Anticoagulants from Scorpion Venoms

  • N.A. Valdez-Cruz
  • R. Conde
  • F.Z. Zamudio
  • L.D. PossaniEmail author


Venom from at least six distinct families of scorpion: Buthidae, Caraboctonidae, Iuridae, Ischnuridae, Scorpionidae and Vejovidae are known to contain many pharmacologically active peptides and some proteins involved in coagulation. The list of such compounds is increasing with time and newly described cases. Earlier reports performed with venom from Buthus tamulus and Palamneus gravimanus have shown the presence of coagulopathy in experimental animals. Other scorpion species such as: Hottentotta judaicus, Heterometrus spinnifer, Heterometrus fulvipes, Parabuthus transvaalicus, Androctonus australis, Scorpio maurus palmatus and Leiurus quinquestriatus habraeus were reported to contain components implicated in coagulation. From Buthus marthensi Karsch a venom active polypeptide (SVAP) that causes platelet aggregation in vivo and in vitro was described. A gene cloned from the same scorpion coding for a putative peptide named BmKAPi was reported. Its deduced amino acid sequence shows similarities to anticoagulant peptides and proteinase inhibitors from other species of animals. One of the best characterized components was Imperatoxin inhibitor (IpTxi) from the African scorpion Pandinus imperator Hector, described as a heterodimeric protein in which the major subunit has an amino acid sequence similar to known phospholipases (PLA2) from pancreas and snake venoms. The venom from the Mexican scorpion Anuroctonus phaiodactylus was reported to cause delay of clotting time of human platelet rich plasma (PRP) and poor platelet plasma (PPP). Several heterodimeric phospholipases and genes coding for similar ones were described from the venomous glands of this species. Recently, the venom from the Venezuelan scorpion Tityus discrepans was shown to induce inflammation, partial thromboplastin time (PTT) and prothrombin time (PT). Also recently venom from Hadrurus gertschi and Opisthacanthus cayaporum were reported to contain phospholipase enzymes. Thus far none of the well documented cases of snake venom components that interfere with blood coagulation such as: serine proteases, metalloproteinases, C- type lectins, disintegrins have been identified in scorpion venom. This communication revises the state of art in this subject.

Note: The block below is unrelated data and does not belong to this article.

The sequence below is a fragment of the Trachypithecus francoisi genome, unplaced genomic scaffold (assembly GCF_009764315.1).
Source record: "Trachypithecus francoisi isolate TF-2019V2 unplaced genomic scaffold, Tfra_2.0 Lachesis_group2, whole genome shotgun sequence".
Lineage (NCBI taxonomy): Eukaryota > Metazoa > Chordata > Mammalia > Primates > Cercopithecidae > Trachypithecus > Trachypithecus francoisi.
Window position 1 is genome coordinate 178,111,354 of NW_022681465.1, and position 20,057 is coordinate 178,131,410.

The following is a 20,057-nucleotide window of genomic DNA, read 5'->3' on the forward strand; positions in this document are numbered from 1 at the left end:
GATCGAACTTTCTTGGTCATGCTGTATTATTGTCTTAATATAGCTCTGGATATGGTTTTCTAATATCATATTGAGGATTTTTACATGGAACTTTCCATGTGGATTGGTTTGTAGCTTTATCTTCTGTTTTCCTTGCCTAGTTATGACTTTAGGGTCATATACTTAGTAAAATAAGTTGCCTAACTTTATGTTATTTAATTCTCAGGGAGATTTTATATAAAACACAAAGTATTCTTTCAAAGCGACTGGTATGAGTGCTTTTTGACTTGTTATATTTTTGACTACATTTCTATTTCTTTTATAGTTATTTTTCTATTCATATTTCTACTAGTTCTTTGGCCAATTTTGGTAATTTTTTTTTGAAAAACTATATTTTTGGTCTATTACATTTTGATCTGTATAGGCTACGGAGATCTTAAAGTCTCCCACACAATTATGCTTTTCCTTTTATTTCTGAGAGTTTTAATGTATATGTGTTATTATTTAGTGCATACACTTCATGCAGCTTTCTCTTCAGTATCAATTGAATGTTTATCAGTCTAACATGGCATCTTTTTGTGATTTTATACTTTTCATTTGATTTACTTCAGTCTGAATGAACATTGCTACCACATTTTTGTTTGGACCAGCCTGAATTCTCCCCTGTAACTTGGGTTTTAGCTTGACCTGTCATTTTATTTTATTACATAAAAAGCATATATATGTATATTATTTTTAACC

Disulfide Bridge Snake Venom Anticoagulant Activity Venom Gland Poor Platelet Plasma 
These keywords were added by machine and not by the authors. This process is experimental and the keywords may be updated as the learning algorithm improves.



This work was partially supported by grants from Consejo Nacional de Ciencia y Tencnologia, Fondo-Salud number 014109 (Mexican Government) and Instituto Bioclón S.A. de C.V. (Mexico).


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© Springer Science+Business Media B.V. 2010

Authors and Affiliations

  • N.A. Valdez-Cruz
    • 1
  • R. Conde
    • 1
  • F.Z. Zamudio
    • 1
  • L.D. Possani
    • 1
    Email author
  1. 1.Departamento de Medicina Molecular y Bioprocesos, Instituto de BiotecnologíaUniversidad Nacional Autónoma de México, Avenida Universidad 2001Cuernavaca MorelosMéxico

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